While many of us may have envisioned flying cars and teleportation in the 21st century, the current reality has seen advancements primarily in autopilot and autonomous vehicle technologies. Despite the benefits they offer, several significant drawbacks have emerged, prompting caution.
Last month, California regulators authorized the expansion of autonomous taxi services in San Francisco. However, this approval followed a disruptive event involving 10 autonomous vehicles operated by Cruise, a subsidiary of General Motors. These vehicles suddenly came to a stop on a busy North Beach street, leading to a 15-minute traffic jam. Subsequently, another Cruise vehicle was reported to have entered a construction site and became immobilized in freshly poured concrete. A few days later, another Cruise car collided with a fire truck in the city, resulting in injury to a passenger.
“Clearly the events that occurred in San Francisco should give California regulators pause when it comes to potentially expanding the use of autonomous vehicles,” added firm co-founder Miguel Custodio. “This issue brings a catch-22 situation where the best way autonomous vehicles and autonomous driving will improve is by putting them in real life driving conditions. However, doing so can also put a lot of lives in serious danger. Technology needs to dramatically improve before they’re let out into the wild.”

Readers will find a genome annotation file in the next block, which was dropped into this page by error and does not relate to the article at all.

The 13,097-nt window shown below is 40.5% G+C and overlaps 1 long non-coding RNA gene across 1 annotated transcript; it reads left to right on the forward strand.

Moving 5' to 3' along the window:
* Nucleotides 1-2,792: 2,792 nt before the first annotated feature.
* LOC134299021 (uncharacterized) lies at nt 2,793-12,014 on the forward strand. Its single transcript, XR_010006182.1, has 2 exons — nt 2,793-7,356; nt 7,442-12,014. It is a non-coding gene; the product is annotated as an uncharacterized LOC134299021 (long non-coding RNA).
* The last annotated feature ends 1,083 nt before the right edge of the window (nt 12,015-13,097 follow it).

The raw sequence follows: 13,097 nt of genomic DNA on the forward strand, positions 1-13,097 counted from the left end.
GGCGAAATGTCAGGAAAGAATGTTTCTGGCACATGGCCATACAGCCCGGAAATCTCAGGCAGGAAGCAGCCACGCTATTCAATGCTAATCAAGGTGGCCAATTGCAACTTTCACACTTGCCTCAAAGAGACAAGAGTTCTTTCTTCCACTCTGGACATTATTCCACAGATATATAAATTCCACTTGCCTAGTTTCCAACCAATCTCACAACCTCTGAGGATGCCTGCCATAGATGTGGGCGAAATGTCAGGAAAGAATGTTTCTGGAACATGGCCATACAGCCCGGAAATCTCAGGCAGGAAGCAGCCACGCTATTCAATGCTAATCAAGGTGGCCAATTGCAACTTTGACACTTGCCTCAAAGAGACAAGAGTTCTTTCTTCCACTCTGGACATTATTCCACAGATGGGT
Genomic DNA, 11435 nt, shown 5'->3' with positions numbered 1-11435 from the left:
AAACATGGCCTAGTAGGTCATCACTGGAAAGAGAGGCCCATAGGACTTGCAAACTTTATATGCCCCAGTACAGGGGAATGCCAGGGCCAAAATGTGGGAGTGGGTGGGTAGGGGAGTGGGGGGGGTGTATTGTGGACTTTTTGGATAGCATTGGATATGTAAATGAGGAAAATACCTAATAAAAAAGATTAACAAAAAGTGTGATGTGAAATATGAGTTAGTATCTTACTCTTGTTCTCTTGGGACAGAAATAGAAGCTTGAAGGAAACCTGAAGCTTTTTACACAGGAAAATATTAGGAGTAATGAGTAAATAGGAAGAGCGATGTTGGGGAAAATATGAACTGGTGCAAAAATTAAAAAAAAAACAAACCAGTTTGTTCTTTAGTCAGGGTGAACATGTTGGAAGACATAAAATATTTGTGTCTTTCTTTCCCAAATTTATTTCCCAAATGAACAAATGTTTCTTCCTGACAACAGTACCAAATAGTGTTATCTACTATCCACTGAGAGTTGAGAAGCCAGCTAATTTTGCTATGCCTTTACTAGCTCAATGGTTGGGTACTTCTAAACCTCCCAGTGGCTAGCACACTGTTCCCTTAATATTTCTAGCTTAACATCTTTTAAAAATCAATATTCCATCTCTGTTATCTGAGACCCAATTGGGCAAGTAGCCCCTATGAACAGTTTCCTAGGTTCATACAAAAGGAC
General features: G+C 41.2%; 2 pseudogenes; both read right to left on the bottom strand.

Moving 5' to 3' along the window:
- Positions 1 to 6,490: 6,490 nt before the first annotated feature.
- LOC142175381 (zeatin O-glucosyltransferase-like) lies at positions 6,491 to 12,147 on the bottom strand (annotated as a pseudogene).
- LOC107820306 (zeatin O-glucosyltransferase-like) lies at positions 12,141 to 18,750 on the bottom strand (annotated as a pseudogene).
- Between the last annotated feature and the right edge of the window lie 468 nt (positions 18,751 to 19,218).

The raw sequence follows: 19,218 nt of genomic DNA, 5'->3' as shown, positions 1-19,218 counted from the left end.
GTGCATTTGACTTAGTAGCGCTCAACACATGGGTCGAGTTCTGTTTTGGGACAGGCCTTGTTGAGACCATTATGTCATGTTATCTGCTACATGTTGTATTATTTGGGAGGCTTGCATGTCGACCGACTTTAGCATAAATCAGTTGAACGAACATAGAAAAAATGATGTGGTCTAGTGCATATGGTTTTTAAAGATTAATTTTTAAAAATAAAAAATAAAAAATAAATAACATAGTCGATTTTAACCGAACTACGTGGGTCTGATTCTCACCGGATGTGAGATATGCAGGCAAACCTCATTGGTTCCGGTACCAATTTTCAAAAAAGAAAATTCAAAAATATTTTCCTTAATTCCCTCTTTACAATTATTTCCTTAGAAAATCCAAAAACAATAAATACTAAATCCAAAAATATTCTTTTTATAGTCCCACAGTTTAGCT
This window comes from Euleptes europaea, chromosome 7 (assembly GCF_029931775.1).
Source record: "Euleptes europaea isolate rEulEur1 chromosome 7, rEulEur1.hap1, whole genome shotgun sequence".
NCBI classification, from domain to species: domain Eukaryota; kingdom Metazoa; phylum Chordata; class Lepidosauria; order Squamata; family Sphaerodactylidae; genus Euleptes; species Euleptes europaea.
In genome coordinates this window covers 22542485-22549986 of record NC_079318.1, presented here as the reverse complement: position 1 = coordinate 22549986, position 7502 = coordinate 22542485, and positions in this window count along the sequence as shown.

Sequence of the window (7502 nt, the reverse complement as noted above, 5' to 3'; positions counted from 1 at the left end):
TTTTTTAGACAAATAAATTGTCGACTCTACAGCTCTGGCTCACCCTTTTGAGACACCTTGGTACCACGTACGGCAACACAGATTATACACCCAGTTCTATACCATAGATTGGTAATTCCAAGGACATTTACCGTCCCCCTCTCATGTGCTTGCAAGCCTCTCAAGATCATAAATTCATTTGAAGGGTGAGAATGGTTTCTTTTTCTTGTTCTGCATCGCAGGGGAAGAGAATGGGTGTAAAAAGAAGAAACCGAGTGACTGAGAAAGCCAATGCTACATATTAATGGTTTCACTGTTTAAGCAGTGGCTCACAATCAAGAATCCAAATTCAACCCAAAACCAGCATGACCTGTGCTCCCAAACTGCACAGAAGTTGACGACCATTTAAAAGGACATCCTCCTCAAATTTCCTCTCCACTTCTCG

In response to these incidents, the California Department of Motor Vehicles (DMV) requested that General Motors’ Cruise robotaxi business reduce its San Francisco fleet by 50 percent.
“Some human drivers are already a liability behind the wheel, adding robots into the mix could become a recipe for disaster,” Miguel said. In fact, autonomous vehicles have faced significant challenges in recent years. In 2018, the backup driver of an Uber self-driving car that struck and killed a pedestrian was charged with negligent homicide.
Tesla, led by Elon Musk, faces lawsuits due to accidents caused by its Autopilot driver assist software, including a fatal incident involving a teenager in California. Another trial is set to commence in California this week, centering on a case alleging that Tesla’s Autopilot system caused Micah Lee’s Model 3 to suddenly swerve off a highway just east of Los Angeles. The car was traveling at 65 mph when it collided with a palm tree and burst into flames within a matter of seconds. Lee died and his two passengers suffered severe injuries.
Cruise asserts that none of its autonomous vehicles have been linked to any fatalities or life-threatening injuries. Similarly, Waymo, another self-driving car company, reports that its vehicles have not been responsible for any injuries, with only 18 minor contact incidents recorded.
As we navigate this evolving landscape, vigilance, patience and adaptation remain crucial as we travel the road toward a driverless future.